“I want to be a role model to anyone who wants to do something that they wouldn’t initially believe was in their comfort zone.”
Johnston closes on Goodwood record
All sorts of horses and races have ‘made’ Mark Johnston, now Britain’s most successful ever racehorse trainer, but his association with Goodwood comes high up the list.
Among the early successes that really put his name up in lights were those by Double Trigger, who was brought on the near-600-mile round trip from Johnston’s Middleham, North Yorkshire base to win the Goodwood Cups of 1995, 1997 and 1998 – the first time memorably beating his year-younger brother Double Eclipse in a stirring finish.
Since then, dozens more runners have followed the same route south – although the trainer flies himself these days – and his winning tally during Goodwood’s big week of the year stands at 78, two short of Sir Michael Stoute.
It’s worth noting that Johnston – who has been top trainer during the week in six of the past 11 seasons – is frequently represented by more than one runner in a race, and the credentials of all need to be scrutinised.
Leading the charge, as the stable looks for a sixth victory in the Goodwood Cup, is Dee Ex Bee – he has one length to make up on the favourite Stradivarius compared with their run in the Gold Cup at Royal Ascot – while Dark Vision, which ran with credit when fourth at Newmarket’s July Festival, has a number of options during the week and has demonstrated a liking for Goodwood in the past.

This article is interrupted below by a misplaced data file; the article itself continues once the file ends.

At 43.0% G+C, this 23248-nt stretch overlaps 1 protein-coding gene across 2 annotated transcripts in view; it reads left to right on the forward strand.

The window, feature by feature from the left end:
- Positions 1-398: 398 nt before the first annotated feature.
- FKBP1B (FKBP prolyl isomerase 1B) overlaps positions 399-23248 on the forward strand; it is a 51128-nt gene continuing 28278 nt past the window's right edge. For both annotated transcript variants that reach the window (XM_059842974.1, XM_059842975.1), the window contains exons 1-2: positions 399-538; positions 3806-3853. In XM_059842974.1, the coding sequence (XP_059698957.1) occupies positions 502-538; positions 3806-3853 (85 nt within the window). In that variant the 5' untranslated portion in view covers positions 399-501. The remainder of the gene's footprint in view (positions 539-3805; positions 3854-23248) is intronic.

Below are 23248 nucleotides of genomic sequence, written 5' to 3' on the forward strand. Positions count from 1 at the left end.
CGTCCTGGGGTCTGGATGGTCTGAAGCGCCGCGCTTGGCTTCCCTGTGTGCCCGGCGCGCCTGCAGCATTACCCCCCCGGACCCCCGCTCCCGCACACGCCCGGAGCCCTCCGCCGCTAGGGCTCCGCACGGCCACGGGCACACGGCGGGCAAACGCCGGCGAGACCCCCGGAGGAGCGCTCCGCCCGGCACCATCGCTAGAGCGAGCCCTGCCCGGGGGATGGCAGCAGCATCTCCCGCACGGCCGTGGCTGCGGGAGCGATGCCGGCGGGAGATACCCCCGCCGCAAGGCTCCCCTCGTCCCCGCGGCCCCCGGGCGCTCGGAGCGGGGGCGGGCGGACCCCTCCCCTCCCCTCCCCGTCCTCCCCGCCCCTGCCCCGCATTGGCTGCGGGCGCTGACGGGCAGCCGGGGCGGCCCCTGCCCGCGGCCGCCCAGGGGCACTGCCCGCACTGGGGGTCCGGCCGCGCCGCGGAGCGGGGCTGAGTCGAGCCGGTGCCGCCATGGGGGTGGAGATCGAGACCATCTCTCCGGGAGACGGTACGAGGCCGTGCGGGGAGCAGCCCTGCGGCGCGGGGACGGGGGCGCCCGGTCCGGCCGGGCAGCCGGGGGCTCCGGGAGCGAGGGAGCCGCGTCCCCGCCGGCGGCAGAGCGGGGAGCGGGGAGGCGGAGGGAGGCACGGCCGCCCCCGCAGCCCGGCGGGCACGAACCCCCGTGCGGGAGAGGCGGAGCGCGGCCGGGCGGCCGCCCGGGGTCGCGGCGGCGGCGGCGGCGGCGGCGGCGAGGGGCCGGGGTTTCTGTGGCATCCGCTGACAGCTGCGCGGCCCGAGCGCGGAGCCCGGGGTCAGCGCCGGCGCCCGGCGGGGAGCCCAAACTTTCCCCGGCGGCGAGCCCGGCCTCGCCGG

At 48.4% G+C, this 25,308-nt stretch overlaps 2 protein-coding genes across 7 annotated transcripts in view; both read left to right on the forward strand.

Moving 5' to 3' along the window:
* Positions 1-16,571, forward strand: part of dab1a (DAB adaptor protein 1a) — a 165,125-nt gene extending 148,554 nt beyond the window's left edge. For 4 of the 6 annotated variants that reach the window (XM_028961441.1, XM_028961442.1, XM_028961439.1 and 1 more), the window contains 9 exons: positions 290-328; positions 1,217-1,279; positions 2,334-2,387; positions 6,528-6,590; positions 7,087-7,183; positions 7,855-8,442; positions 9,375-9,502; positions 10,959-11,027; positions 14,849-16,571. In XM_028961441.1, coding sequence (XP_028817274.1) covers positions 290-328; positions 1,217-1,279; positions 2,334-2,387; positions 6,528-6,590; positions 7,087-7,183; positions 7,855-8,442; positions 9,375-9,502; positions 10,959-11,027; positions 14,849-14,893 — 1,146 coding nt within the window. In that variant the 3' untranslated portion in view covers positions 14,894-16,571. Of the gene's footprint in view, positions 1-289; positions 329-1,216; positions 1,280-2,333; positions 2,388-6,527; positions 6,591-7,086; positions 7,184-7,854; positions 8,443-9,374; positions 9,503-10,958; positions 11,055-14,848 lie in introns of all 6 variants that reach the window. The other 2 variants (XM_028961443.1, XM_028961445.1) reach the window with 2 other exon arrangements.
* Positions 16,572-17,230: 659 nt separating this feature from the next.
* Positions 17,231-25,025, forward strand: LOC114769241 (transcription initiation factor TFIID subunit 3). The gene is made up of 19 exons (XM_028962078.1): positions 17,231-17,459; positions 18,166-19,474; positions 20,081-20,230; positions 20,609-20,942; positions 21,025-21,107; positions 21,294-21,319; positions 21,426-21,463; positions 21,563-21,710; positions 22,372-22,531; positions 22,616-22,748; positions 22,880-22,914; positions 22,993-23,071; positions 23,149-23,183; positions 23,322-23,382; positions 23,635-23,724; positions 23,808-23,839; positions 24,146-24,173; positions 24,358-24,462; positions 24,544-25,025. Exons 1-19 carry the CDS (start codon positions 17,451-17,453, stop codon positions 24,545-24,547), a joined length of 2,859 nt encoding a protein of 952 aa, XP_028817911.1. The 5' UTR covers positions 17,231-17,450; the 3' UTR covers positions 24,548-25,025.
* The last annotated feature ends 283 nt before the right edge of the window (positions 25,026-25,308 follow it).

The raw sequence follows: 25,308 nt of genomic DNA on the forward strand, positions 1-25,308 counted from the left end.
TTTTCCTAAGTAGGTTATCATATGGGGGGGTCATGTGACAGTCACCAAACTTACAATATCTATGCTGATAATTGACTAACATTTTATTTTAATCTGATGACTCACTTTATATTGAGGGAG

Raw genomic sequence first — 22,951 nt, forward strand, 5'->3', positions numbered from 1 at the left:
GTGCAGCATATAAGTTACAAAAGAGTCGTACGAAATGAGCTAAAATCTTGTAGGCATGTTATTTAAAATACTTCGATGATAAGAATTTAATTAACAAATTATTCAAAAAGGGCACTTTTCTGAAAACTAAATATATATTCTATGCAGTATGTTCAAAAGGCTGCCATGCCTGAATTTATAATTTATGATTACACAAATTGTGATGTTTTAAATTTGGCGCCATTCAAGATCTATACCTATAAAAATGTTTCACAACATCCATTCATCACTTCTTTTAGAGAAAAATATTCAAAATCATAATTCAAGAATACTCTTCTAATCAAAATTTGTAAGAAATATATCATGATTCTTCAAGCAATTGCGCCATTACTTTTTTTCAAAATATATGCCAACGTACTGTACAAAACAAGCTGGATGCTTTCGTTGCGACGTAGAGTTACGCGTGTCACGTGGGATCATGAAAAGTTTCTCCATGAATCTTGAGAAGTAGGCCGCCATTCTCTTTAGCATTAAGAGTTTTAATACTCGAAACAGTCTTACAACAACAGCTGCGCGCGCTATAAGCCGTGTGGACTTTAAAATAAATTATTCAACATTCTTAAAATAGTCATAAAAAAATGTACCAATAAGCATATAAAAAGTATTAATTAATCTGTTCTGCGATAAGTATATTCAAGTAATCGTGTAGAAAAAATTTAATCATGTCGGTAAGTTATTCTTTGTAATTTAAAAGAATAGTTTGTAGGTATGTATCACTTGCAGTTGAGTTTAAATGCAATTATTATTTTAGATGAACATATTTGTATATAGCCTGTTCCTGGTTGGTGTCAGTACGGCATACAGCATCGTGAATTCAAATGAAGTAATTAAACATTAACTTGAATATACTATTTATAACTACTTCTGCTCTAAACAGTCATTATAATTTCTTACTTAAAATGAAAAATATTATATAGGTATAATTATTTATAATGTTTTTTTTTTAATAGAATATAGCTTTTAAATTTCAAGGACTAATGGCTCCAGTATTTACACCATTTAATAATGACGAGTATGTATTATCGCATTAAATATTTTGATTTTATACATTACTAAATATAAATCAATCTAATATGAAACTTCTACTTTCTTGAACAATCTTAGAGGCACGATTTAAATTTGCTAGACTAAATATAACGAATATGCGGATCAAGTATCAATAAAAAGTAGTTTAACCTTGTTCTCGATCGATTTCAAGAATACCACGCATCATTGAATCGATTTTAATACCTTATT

Stradivarius not the only hat-trick seeker
The Charlie Hills-trained Battaash will attempt to win the King George Stakes for the third year running when lining up as red-hot favourite for Friday’s feature.
The colt, owned by Sheikh Hamdan al Maktoum and due to be ridden again by his number one jockey Jim Crowley, has twice taken part in the five-furlong (1,000m) dash across the downs and twice he’s blitzed decent opposition.
Now five years old and ever more mentally mature, Battaash certainly has his favourite tracks: in three visits to Ascot and two to York, he’s never won, but he excels at Sandown and at Goodwood, where he is unbeaten in two visits to each.
Hills and his team have high hopes that both Battaash and the Irish 2,000 Guineas winner Phoenix Of Spain, who races in the Sussex Stakes, can gain glorious compensation after both suffered defeats when fancied at Royal Ascot.
Quality racing and a glorious heritage
A new race being staged in 2019 – the Alice Keppel Conditions Stakes for fillies, on day two – recalls the fact that although Glorious Goodwood has long hosted quality horses, the social side of the event has at times been just as racy – perhaps more so.
No-one knew that better than Edward VII, an almost annual fixture at the meeting when Prince of Wales and then as King, accompanied by his wife Alexandra, but also – and it’s unclear exactly how this all worked – by an array of mistresses who included the aforementioned Mrs Keppel.
She is not the first of the King’s lovers to be remembered at the track: another, the actress Lillie Langtry, has a mile-and-three-quarter race named after her, staged since 2003 on the fifth and final day.
Talking of history, when John Hunt and I clear our throats for Radio 5 Live’s first-day coverage, we will be marking the 72nd anniversary – to the day – of the BBC’s involvement at the course, which started on 30 July, 1947.